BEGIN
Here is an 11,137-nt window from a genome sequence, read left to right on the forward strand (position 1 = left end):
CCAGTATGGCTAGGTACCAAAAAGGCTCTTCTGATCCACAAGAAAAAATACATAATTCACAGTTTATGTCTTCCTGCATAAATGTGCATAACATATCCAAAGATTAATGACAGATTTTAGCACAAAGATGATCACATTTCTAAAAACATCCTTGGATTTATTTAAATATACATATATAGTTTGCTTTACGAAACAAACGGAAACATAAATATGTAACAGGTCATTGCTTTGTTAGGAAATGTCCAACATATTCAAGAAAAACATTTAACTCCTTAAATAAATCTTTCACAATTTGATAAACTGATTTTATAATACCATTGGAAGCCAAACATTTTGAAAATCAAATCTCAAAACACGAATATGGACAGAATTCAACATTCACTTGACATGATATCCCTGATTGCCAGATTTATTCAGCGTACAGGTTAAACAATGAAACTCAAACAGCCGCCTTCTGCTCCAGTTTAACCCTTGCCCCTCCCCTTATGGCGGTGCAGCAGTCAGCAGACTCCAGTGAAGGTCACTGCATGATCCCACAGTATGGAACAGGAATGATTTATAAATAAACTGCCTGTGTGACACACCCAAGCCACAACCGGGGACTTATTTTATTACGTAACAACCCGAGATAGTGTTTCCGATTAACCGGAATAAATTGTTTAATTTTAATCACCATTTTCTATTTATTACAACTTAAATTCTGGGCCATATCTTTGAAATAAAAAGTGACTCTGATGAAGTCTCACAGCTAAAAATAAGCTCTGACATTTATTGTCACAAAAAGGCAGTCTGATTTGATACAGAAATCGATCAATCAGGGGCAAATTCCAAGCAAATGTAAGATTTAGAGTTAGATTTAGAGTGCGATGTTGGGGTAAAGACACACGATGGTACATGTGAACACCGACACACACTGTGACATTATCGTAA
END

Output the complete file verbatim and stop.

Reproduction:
Here is an 11,137-nt window from a genome sequence, read left to right on the forward strand (position 1 = left end):
CCAGTATGGCTAGGTACCAAAAAGGCTCTTCTGATCCACAAGAAAAAATACATAATTCACAGTTTATGTCTTCCTGCATAAATGTGCATAACATATCCAAAGATTAATGACAGATTTTAGCACAAAGATGATCACATTTCTAAAAACATCCTTGGATTTATTTAAATATACATATATAGTTTGCTTTACGAAACAAACGGAAACATAAATATGTAACAGGTCATTGCTTTGTTAGGAAATGTCCAACATATTCAAGAAAAACATTTAACTCCTTAAATAAATCTTTCACAATTTGATAAACTGATTTTATAATACCATTGGAAGCCAAACATTTTGAAAATCAAATCTCAAAACACGAATATGGACAGAATTCAACATTCACTTGACATGATATCCCTGATTGCCAGATTTATTCAGCGTACAGGTTAAACAATGAAACTCAAACAGCCGCCTTCTGCTCCAGTTTAACCCTTGCCCCTCCCCTTATGGCGGTGCAGCAGTCAGCAGACTCCAGTGAAGGTCACTGCATGATCCCACAGTATGGAACAGGAATGATTTATAAATAAACTGCCTGTGTGACACACCCAAGCCACAACCGGGGACTTATTTTATTACGTAACAACCCGAGATAGTGTTTCCGATTAACCGGAATAAATTGTTTAATTTTAATCACCATTTTCTATTTATTACAACTTAAATTCTGGGCCATATCTTTGAAATAAAAAGTGACTCTGATGAAGTCTCACAGCTAAAAATAAGCTCTGACATTTATTGTCACAAAAAGGCAGTCTGATTTGATACAGAAATCGATCAATCAGGGGCAAATTCCAAGCAAATGTAAGATTTAGAGTTAGATTTAGAGTGCGATGTTGGGGTAAAGACACACGATGGTACATGTGAACACCGACACACACTGTGACATTATCGTAA